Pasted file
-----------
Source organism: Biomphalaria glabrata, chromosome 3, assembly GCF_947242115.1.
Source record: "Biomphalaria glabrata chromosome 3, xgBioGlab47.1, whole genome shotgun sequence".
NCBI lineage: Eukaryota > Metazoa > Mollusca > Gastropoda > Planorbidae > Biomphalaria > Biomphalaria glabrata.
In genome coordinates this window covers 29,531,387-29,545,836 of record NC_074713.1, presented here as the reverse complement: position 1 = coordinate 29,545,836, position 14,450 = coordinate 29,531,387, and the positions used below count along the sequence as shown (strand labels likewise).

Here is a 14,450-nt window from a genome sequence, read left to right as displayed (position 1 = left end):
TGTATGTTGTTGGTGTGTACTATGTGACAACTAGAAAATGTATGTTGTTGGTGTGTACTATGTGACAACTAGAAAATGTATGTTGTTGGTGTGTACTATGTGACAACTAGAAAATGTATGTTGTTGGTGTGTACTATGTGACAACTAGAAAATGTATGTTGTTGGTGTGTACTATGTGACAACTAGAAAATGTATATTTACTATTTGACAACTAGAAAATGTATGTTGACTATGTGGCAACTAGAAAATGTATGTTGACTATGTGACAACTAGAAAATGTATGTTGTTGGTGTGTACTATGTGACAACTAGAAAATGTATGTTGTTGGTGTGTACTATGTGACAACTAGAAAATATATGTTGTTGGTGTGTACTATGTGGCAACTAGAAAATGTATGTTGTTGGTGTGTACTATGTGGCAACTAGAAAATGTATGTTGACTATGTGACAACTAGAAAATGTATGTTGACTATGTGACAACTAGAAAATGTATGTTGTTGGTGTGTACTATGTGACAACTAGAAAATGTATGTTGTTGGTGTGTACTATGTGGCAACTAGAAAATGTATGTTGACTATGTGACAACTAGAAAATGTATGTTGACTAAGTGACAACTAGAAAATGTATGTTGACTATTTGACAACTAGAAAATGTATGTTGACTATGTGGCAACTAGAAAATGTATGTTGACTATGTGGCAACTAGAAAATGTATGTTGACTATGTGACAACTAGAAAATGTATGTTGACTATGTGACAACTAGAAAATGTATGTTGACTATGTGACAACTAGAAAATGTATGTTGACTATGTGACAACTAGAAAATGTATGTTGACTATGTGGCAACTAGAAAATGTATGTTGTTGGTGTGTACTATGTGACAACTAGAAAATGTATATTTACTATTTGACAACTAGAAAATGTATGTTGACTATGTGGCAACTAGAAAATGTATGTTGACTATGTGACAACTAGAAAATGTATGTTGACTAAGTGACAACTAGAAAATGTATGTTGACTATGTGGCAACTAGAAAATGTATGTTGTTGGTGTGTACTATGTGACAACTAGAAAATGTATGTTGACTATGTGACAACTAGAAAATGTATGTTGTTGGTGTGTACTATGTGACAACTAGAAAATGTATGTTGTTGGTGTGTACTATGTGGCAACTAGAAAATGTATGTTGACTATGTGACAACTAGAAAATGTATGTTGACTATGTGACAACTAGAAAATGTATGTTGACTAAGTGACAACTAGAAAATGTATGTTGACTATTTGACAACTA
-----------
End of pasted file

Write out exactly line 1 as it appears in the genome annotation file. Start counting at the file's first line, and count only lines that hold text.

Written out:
Source organism: Biomphalaria glabrata, chromosome 3, assembly GCF_947242115.1.